It involves seeing the big picture, rather than getting stuck in the details. Key to happiness The key to lifelong happiness is taking time to cultivate small tweaks on a regular basis.
Incorporating habits into your daily life such as keeping a gratitude journal, practicing kindness, nurturing optimism, learning to forgive, investing in relationships, finding flow activities, avoiding overthinking, savouring life’s joys, and committing to goals can make happiness a permanent fixture. In line with this year’s theme: Make it a Point to be Social, people are being encouraged to reinvest in their social lives.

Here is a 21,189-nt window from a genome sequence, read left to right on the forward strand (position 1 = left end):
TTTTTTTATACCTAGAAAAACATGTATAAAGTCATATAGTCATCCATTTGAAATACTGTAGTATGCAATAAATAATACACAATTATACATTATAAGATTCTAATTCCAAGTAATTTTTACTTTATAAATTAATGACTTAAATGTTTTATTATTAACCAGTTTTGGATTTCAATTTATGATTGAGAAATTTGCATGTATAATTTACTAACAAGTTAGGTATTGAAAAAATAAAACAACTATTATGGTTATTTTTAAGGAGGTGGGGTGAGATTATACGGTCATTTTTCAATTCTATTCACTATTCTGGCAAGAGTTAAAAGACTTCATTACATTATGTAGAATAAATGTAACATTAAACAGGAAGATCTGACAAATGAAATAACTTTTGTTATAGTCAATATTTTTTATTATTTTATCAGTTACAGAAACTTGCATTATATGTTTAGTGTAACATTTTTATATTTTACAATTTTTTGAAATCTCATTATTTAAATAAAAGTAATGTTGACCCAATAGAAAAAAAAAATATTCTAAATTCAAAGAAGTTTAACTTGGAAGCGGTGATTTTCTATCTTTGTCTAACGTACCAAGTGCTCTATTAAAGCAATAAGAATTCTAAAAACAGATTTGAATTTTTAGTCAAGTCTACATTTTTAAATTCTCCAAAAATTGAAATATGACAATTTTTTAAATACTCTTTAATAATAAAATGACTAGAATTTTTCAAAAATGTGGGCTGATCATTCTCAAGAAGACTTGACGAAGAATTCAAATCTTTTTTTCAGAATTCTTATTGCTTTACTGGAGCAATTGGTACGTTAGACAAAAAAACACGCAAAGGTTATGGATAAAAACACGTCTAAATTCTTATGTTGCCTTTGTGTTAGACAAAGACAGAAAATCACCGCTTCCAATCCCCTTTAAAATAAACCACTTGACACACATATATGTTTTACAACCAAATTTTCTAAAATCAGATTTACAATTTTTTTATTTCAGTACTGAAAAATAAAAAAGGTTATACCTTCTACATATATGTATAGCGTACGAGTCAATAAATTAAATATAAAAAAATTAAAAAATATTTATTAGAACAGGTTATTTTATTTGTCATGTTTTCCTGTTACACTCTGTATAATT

“People often want to avoid difficult emotions, so they reach for quick fixes such as tasty treats or luxurious purchases. Those indulgences provide happiness, but only momentarily. Yet pinning all hopes of happiness on milestones such as getting married, gaining fame, or becoming wealthy is also misleading.
“Lasting happiness occurs when we invest in meaningful goals, relationships, and values and develop skills to overcome distress. So, for those get-togethers that you have been putting off, it’s time to revive them. Have fun with the people you love and release that stress. There is a lot going on, yes, but you can’t get swept along with it,” advises psychologist Ruth Jebet. While not everyone is born happy, some people are naturally more optimistic, positive, and content. Although genetics is, in fact, a key determinant of happiness, people who gravitate toward pessimism ar